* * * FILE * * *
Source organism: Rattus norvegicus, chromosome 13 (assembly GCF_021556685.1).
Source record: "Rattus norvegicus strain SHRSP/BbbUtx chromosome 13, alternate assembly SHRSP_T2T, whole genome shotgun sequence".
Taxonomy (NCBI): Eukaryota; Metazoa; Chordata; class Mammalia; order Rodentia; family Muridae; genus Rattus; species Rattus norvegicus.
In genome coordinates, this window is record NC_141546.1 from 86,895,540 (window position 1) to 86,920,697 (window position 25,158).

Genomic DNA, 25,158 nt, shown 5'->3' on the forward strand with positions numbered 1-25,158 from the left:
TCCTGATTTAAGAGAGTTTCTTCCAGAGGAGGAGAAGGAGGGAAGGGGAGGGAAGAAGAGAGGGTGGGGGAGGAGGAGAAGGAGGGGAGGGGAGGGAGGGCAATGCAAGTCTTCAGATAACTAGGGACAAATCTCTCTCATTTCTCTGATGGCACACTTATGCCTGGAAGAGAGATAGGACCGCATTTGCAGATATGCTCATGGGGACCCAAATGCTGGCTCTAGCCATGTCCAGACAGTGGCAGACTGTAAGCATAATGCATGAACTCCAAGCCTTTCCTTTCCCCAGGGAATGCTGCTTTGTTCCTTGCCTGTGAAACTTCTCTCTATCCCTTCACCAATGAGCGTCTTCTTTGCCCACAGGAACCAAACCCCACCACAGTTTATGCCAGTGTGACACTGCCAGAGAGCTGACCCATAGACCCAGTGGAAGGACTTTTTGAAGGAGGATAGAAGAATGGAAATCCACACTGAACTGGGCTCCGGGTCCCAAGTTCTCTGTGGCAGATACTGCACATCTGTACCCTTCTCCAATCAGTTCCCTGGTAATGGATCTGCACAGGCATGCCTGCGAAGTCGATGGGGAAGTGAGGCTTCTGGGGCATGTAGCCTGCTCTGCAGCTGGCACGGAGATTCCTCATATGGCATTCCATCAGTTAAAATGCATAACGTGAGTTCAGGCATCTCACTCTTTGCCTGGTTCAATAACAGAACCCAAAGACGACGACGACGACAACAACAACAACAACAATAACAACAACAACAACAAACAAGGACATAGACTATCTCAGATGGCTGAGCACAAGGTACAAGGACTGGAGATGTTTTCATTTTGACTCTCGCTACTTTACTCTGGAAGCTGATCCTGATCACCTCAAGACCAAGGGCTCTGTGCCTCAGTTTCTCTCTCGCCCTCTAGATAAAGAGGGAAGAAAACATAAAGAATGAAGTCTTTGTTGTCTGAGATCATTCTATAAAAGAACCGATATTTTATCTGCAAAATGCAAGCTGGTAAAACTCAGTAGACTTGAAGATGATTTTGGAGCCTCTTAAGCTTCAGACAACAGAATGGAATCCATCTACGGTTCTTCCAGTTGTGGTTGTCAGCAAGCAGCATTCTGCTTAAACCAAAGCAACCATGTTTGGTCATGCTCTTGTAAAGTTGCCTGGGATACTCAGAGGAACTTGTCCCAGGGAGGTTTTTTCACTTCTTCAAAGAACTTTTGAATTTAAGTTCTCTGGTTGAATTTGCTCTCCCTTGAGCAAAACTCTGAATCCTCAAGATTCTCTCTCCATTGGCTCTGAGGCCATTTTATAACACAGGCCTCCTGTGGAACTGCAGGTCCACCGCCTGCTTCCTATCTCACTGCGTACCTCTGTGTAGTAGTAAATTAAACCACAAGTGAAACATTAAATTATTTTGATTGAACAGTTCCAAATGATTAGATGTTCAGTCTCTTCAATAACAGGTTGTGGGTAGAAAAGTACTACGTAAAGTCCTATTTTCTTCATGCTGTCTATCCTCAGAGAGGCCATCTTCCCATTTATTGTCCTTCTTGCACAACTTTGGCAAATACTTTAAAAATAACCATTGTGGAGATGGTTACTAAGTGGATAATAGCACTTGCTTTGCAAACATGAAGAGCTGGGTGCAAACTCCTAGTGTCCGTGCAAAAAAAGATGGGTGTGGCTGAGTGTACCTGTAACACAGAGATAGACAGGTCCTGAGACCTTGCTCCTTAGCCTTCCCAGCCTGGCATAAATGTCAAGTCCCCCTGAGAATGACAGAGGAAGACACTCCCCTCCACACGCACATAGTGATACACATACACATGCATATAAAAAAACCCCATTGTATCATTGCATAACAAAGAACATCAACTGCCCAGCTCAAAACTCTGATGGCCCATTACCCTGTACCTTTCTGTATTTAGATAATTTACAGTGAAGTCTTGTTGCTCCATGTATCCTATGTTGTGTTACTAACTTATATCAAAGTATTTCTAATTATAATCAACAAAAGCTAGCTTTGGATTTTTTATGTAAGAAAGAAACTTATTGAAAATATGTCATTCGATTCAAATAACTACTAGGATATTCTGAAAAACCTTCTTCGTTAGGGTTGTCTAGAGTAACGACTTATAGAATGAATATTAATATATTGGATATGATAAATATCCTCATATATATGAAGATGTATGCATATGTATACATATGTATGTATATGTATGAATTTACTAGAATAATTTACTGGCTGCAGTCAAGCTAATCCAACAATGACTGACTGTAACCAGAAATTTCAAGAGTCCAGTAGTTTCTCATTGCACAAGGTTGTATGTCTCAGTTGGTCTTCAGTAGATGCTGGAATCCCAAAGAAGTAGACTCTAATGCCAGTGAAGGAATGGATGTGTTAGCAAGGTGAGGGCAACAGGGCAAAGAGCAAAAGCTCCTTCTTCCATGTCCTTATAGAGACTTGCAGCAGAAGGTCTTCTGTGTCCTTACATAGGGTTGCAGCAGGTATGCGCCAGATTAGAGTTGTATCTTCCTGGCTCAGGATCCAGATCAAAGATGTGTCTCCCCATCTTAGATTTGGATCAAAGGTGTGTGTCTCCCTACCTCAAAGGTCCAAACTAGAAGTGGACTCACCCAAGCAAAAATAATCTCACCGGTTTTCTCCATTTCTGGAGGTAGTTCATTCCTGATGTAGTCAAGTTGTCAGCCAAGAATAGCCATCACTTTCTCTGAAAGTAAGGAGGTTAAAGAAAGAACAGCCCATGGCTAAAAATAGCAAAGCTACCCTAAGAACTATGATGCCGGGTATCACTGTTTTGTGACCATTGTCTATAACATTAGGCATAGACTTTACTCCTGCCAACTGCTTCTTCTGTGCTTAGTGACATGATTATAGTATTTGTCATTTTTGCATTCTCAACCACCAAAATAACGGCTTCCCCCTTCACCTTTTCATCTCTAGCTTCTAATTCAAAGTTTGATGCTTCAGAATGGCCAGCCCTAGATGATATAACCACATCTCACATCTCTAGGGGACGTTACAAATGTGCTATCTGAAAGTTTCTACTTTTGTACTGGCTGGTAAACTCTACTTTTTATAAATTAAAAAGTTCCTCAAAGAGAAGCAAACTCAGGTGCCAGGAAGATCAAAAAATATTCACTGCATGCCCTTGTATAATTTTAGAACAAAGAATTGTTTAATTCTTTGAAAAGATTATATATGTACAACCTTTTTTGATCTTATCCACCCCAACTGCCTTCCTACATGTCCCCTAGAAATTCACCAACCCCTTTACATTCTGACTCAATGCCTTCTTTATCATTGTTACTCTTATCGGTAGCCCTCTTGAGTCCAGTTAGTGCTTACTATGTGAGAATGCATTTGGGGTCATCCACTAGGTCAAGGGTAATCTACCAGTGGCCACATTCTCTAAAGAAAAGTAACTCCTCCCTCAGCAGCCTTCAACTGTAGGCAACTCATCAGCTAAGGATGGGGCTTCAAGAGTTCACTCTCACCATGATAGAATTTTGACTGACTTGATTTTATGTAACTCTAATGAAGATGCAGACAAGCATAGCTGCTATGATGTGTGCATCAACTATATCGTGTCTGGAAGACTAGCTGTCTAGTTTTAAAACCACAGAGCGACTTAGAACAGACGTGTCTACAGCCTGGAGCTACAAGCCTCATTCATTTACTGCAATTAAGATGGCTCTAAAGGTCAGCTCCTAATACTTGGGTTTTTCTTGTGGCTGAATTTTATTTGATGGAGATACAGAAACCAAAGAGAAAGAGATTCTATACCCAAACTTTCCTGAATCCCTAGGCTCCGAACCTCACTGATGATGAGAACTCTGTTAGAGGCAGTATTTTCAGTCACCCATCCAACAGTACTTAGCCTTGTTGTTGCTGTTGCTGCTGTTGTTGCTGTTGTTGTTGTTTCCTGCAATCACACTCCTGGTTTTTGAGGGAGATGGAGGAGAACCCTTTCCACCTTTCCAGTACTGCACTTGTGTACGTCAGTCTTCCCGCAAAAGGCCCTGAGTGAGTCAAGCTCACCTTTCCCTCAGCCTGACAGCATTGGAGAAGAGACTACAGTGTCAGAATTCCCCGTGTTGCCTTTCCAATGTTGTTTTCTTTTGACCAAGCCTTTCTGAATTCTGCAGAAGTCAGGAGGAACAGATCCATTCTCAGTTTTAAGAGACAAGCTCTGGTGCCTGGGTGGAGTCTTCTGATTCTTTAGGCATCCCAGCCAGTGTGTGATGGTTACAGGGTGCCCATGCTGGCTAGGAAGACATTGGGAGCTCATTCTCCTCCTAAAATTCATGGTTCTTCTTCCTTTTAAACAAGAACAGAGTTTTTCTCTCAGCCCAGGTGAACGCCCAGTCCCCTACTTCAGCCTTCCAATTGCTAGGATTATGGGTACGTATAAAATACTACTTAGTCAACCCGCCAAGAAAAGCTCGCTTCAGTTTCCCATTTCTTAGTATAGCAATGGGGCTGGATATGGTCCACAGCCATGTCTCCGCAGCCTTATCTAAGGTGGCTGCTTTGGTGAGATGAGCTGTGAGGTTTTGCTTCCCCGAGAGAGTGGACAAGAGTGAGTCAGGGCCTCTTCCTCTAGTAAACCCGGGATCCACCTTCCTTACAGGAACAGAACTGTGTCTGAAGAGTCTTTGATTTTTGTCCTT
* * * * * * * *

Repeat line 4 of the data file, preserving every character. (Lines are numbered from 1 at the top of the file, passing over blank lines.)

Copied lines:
In genome coordinates, this window is record NC_141546.1 from 86,895,540 (window position 1) to 86,920,697 (window position 25,158).